Last Thursday, Bonnie Brucato of Career Services hosted a Resume Workshop, in the Connell Student Center, to show students the necessity of a proper resume for their success. The workshop lasted twenty minutes, but it made a huge impact on the students in attendance.
Each student received several examples of professional resumes, and Ms. Leige walked through each example and gave tips to make a resume just as qualified. Several students were under the impression that resumes were supposed to be extremely long and detailed, but they were quickly proven wrong. Students learned that all resumes should never be longer than one page, instead of using Times New Roman font, one should use Calibri font, and an objective is not necessary. Brucato even said, “I have turned in dozens of resumes, and I have never written an objective.”
When putting together the sections of a resume, one must remember to only include the things that relate to the interested field. The main sections may include: Contact, experience, education, and employment. Some subcategories one may want to include are leadership, volunteer activities, and training. Engineers should use a summary section to include all projects and special research. The only time it is appropriate to include an academic section is if it applies to the field or if you need to take up more space- basically it is not really necessary. If one chooses to include an academic section, only report the grade point average, if it is above a 3.2. If you are struggling to decide what should go on the one page reflection of yourself, keep in mind that the most prestigious of all achievements, on a resume, is an internship.
Even though most students do not begin to work on resumes until senior year, it is beneficial to start on them well in advance. There are many opportunities for students of all ages, and a good resume will help achieve those set goals. Freshman can include information from high school, but starting sophomore year, only university level achievements should be included. Mary Catherine West, an eager freshman, was in attendance. West was upset to find that she had to throw away all of her hard work from high school, but she was eager to attend this event. “I was shocked to find that resumes should only be a page; I always thought that the longer the resume, the better!” West discussed with Ms. Brucato, after the event.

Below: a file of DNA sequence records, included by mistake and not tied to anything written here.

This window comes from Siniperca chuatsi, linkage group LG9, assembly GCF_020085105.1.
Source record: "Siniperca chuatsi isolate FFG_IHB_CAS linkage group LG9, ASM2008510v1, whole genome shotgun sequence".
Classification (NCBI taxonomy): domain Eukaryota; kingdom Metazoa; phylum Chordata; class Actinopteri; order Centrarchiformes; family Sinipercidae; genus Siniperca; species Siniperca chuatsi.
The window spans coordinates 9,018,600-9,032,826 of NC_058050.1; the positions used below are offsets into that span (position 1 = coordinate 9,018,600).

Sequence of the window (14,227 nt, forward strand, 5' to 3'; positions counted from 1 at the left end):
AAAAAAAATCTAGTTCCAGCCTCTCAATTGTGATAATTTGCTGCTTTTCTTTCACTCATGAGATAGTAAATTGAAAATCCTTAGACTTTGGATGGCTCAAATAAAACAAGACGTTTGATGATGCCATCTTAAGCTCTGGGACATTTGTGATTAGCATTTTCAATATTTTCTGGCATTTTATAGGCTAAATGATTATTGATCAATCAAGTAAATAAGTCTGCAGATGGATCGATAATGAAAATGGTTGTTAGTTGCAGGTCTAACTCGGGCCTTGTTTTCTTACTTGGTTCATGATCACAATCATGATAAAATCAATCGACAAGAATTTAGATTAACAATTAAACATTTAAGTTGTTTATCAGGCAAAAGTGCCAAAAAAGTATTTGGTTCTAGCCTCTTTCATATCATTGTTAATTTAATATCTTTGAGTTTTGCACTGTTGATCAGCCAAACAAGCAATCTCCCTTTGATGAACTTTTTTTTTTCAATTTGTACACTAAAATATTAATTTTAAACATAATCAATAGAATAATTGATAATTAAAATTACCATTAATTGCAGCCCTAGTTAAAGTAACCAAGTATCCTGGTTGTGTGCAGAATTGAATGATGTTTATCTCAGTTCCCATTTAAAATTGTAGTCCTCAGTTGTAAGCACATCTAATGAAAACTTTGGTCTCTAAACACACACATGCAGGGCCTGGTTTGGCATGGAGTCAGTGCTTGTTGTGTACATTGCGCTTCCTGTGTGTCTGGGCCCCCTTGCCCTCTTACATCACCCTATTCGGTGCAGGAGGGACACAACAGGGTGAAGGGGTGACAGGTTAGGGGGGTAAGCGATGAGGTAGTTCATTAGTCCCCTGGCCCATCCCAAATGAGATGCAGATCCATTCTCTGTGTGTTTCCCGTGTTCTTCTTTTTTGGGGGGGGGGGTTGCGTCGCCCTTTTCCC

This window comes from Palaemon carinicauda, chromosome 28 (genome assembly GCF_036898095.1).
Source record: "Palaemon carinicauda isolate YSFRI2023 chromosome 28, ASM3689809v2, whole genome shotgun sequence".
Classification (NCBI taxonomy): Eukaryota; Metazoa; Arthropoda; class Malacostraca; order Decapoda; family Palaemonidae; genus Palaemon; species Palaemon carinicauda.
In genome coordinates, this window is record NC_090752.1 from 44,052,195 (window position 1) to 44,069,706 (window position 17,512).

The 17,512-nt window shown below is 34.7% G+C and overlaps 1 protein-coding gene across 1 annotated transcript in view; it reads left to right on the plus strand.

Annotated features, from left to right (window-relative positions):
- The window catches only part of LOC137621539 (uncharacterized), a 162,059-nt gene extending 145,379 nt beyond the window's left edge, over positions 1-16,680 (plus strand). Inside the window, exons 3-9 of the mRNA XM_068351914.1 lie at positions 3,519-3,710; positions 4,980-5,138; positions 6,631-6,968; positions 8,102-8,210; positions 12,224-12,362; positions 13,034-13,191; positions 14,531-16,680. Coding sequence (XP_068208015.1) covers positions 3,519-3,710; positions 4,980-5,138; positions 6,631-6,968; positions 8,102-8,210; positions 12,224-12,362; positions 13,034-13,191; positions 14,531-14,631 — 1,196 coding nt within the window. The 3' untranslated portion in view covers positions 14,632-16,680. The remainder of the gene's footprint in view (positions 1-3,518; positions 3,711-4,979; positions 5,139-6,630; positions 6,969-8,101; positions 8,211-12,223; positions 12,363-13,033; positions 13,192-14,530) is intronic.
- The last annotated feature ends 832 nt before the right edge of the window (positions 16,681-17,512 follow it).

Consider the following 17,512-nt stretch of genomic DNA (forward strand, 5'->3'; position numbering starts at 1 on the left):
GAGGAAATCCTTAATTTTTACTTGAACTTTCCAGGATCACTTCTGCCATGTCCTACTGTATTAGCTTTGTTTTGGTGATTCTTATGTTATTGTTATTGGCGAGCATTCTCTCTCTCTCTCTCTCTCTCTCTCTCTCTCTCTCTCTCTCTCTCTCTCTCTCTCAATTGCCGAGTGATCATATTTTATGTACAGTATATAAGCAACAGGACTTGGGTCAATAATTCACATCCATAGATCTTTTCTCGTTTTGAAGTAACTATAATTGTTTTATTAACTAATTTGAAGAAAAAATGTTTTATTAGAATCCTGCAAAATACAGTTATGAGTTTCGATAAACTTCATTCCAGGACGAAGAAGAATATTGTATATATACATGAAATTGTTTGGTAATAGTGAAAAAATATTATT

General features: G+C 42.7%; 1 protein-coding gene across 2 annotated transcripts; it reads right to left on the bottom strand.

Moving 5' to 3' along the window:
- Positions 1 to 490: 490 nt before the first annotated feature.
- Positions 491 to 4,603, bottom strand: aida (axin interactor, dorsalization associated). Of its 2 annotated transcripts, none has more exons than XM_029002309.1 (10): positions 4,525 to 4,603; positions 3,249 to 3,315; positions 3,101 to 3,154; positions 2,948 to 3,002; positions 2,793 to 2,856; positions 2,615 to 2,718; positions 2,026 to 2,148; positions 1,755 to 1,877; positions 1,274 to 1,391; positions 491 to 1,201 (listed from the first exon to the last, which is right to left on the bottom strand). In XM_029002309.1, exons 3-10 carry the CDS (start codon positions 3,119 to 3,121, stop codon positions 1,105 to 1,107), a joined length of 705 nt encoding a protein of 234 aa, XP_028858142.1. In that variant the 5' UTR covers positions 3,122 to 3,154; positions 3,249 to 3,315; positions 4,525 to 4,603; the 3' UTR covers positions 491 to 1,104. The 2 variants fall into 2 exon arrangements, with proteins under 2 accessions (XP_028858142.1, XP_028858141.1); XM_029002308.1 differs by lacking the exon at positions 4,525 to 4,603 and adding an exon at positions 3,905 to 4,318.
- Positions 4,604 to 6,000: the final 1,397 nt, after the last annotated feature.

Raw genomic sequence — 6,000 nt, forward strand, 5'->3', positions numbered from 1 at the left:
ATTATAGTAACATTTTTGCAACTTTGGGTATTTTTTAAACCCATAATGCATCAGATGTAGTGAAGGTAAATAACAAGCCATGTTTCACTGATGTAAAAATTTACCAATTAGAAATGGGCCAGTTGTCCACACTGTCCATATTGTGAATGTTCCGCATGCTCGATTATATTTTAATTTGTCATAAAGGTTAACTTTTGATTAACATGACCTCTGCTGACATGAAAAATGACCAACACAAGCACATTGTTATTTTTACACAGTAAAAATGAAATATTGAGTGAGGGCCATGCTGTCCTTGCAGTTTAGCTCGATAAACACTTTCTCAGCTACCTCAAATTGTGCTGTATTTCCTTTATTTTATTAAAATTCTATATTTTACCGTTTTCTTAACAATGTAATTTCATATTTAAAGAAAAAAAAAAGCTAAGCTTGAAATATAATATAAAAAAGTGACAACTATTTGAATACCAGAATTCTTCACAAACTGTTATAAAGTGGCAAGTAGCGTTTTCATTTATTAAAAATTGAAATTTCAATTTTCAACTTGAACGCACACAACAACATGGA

Some of the other main tips included the use of references and templates. Never include the phrase “references upon request” on any part of your resume. Ms. Brucato stated, “that is the one thing that will get someone to dismiss your resume…if references are needed, the company will get them”. Templates are another off limit area when using resumes. Templates are often confusing, and each person needs to make their resume based on their own specialties. If you are specializing in an area, be sure to research specific job descriptions and use that companies wording to develop your resume.
Robbie Wilkins, a second year engineer student, commented, “having a bad resume is asking for trouble. Employers will see you as unprofessional.” With that statement, keep in mind that it is never too early to start preparing for your future. If you are interested in learning more about resume development or learning about how to develop yourself for your future career, stop by Career Services in the Connell Student Center, or look out for the many future events that will be hosted by Career Services.